After all, someone still has to come up with the idea for the image, song, story, program, or invention. Wherever such ideas come from, AI doesn’t seem to be quite there yet. Though they can arbitrarily juxtapose different concepts to give a veneer of creativity, LLMs and other large models still struggle with genuine originality. The originality they do achieve, to the extent it’s truly inspirational, still tends to come from the human using the AI.
For example, if you really push an LLM to give you something genuinely original (i.e. not just a superficial pastiche) completely on its own, often what you get back is actually something that was already invented before. In a sense, the ability to conceive the spark itself is gradually becoming the last talent standing.
So we can imagine, perhaps hopefully, a future where we are all sort of creative gurus sending sparks into AI models that then explode into realizations and amplifications of our reveries.
But before we embrace that vision (to the extent it provides any comfort from the fall of talent), there is one important dose of sobriety. It is possible that the spark of genuine, paradigm-shifting creativity is still vanishingly rare among humans anyway. If that is so, then connecting people’s ideas to powerful idea amplifiers will mostly just amplify mediocre ideas, leading to a slew of derivative creative products. In other words, maybe those liberated stepping stones weren’t that interesting after all. Of course, the tiny minority who have incredible vision will indeed be empowered to the benefit of us all, but the overriding flood of derivative mediocrity, though splendidly packaged, would be much less exciting than it seems. That world, which may or may not be coming, might be a let down. True sparks fly only as often as they do, and that has not changed.
The Fall of the Spark
As we attempt to connect the dots even farther toward the horizon, there is an almost unthinkable possibility that must at least be considered: The spark of inspiration itself, the nascent seed of ideation, the source of a billion future stepping stones, could one day fall to AI as well.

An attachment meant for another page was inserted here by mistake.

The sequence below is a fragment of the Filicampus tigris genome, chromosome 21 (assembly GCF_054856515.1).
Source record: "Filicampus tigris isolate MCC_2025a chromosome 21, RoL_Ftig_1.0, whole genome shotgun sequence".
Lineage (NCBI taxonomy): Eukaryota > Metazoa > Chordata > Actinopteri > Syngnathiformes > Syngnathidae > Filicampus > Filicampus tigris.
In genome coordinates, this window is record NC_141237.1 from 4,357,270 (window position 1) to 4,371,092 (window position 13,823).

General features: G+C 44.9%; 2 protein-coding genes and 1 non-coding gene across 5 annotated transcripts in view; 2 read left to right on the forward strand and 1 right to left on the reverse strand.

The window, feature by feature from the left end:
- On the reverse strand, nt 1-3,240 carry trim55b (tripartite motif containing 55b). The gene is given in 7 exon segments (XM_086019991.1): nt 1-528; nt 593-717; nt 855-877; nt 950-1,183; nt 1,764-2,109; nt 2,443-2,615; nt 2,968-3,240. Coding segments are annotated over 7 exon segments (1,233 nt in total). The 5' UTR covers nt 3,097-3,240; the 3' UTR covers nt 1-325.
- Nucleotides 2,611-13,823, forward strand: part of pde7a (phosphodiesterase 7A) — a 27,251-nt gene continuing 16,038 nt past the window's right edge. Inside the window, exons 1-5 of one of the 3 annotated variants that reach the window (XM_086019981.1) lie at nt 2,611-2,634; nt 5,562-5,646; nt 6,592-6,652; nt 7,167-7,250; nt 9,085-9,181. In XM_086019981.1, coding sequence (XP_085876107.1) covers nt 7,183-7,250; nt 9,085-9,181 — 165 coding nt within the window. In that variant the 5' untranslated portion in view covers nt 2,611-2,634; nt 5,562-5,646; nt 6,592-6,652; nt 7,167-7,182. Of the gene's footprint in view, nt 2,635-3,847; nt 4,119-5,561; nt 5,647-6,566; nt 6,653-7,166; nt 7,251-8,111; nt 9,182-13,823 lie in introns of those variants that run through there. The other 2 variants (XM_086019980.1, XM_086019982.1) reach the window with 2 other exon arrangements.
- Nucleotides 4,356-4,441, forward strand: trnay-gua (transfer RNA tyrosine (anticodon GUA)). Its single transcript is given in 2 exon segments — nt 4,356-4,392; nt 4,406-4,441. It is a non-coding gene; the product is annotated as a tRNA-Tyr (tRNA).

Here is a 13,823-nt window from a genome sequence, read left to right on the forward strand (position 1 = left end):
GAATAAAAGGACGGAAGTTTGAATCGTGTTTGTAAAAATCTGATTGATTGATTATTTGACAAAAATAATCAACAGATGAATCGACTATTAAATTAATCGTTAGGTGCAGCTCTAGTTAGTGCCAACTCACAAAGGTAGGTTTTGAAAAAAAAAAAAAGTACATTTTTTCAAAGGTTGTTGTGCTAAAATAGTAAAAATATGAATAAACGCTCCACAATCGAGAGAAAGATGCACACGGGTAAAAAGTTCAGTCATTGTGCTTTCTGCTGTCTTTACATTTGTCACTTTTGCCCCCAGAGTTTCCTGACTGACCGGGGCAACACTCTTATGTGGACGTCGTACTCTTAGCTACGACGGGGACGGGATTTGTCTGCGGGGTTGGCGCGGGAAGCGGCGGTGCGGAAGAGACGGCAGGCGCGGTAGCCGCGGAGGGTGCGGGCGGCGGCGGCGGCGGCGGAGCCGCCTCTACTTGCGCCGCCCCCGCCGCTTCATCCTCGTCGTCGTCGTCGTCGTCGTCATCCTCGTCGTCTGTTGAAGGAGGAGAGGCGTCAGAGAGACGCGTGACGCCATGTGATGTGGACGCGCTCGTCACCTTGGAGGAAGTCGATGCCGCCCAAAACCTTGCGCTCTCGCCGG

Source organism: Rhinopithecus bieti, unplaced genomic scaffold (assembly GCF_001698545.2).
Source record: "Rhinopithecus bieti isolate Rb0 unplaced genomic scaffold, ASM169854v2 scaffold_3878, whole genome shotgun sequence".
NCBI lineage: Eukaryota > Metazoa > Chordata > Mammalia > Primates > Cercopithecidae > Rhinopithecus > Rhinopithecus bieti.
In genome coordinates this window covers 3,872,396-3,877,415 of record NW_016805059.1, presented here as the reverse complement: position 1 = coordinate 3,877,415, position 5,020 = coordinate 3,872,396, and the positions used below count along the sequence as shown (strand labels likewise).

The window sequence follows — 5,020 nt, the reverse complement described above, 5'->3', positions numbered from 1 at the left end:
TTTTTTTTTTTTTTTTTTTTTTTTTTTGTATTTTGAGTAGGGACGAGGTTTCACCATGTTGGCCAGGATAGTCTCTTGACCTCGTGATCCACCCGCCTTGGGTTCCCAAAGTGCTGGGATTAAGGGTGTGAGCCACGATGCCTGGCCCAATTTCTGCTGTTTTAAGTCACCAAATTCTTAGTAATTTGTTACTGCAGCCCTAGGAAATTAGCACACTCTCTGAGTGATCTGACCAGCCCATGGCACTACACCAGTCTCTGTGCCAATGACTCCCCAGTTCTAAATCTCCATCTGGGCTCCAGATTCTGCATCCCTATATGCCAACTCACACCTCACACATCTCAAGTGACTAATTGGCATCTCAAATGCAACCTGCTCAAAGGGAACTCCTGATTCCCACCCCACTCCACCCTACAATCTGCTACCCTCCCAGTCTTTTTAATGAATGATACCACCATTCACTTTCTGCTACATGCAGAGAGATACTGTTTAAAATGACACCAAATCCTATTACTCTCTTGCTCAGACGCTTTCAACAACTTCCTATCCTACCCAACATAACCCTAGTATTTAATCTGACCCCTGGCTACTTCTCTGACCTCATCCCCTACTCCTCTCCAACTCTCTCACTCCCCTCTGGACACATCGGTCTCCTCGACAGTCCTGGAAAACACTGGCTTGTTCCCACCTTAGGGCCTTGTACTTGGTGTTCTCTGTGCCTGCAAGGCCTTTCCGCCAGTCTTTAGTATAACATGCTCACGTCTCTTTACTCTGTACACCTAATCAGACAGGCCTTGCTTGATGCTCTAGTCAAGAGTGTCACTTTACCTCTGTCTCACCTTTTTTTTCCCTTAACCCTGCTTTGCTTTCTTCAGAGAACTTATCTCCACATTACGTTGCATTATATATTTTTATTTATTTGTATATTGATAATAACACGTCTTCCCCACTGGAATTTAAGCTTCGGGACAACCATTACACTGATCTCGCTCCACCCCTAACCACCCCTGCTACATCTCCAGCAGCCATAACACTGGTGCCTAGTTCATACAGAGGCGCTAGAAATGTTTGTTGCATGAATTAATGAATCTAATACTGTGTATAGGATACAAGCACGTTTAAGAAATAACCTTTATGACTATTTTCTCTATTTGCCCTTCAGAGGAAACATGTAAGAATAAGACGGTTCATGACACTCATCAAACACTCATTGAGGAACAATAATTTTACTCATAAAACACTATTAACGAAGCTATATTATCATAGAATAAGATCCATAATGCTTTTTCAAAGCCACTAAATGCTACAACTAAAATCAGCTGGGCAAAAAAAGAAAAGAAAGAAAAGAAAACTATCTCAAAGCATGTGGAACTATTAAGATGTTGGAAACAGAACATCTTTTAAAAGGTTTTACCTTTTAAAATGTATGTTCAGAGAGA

While “where do ideas come from” is tough to answer formally, I see no reason to believe that our ideas are anything other than algorithmic. In other words, while the process of idea generation is elusive, it is ultimately a computation. Most likely it involves in part a synthesis of vast amounts of experience, which is basically just data. And synthesizing monumental data is exactly what large models do. So generating that spark is not beyond their purview.
I don’t think we’re there yet, or even close. One problem is that the data we’re currently feeding these models is not necessarily capturing the right information to discern the origination of ideas. An important factor in originating impactful ideas (discussed often in my work) is an intuition about what’s interesting. Yet much of the reasoning behind why ideas are interesting (including how to evaluate their novelty) is left unsaid and implicit, which means that even the entire internet of data may not be sufficient to cover this critical bridge toward the pinnacle of creativity. Even given such a viable notion of interestingness, to get to new ideas from where we are today there is also an algorithmic process needed to proliferate interesting stepping stones in a systematic, divergent way (which relates to my own work in novelty search, quality diversity algorithms, and evolution through large models). So we may have significant research to do before we have machines that are truly inspired. But that doesn’t mean it’s impossible in principle, just that it may take more work, and (to give an example) tools for extracting human intuitions like reinforcement learning through human feedback (RLHF) are waiting in the wings.
If that does happen, then even the spark can fall, and the world will become an even more confusing place to be human.
That said, we should embrace that even if computers could someday match the ethereal quality of our inspirational sparks, it would still be true that your own life experience itself will still be unique, and so your own sparks, whatever they may be, will still remain uniquely you.
For that reason, it’s important to remember that even as AI ascends, though we don’t know how far or how long it will take, humans will remain a unique source of stepping stones for each other. (The importance of continuing to elevate and experience our uniqueness as humans is partly why I recently decided to start a new kind of online service called Maven, which is a serendipity network that helps people connect on ideas and reveries they would not otherwise be able to discover online.) It will be increasingly important for us to highlight the opportunities that remain uniquely human as AI becomes a growing participant in our creative lives.